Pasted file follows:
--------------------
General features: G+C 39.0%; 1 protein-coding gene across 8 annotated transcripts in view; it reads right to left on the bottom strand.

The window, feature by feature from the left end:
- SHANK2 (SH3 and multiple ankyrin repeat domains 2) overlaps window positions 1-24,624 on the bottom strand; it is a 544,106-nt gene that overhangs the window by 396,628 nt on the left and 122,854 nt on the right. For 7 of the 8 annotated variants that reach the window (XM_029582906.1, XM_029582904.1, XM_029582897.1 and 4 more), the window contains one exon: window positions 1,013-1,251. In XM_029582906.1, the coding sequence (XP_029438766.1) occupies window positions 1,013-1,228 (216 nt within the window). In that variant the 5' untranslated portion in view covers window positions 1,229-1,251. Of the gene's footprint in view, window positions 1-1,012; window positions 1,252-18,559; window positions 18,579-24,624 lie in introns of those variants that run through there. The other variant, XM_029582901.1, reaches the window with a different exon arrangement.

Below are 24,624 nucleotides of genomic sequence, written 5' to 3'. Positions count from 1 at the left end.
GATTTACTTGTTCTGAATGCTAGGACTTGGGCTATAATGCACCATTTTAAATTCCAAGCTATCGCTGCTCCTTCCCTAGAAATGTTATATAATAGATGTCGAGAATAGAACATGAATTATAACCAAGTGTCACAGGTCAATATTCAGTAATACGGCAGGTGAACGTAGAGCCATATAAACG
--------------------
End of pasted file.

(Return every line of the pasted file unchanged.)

General features: G+C 39.0%; 1 protein-coding gene across 8 annotated transcripts in view; it reads right to left on the bottom strand.

The window, feature by feature from the left end:
- SHANK2 (SH3 and multiple ankyrin repeat domains 2) overlaps window positions 1-24,624 on the bottom strand; it is a 544,106-nt gene that overhangs the window by 396,628 nt on the left and 122,854 nt on the right. For 7 of the 8 annotated variants that reach the window (XM_029582906.1, XM_029582904.1, XM_029582897.1 and 4 more), the window contains one exon: window positions 1,013-1,251. In XM_029582906.1, the coding sequence (XP_029438766.1) occupies window positions 1,013-1,228 (216 nt within the window). In that variant the 5' untranslated portion in view covers window positions 1,229-1,251. Of the gene's footprint in view, window positions 1-1,012; window positions 1,252-18,559; window positions 18,579-24,624 lie in introns of those variants that run through there. The other variant, XM_029582901.1, reaches the window with a different exon arrangement.

Below are 24,624 nucleotides of genomic sequence, written 5' to 3'. Positions count from 1 at the left end.
GATTTACTTGTTCTGAATGCTAGGACTTGGGCTATAATGCACCATTTTAAATTCCAAGCTATCGCTGCTCCTTCCCTAGAAATGTTATATAATAGATGTCGAGAATAGAACATGAATTATAACCAAGTGTCACAGGTCAATATTCAGTAATACGGCAGGTGAACGTAGAGCCATATAAACG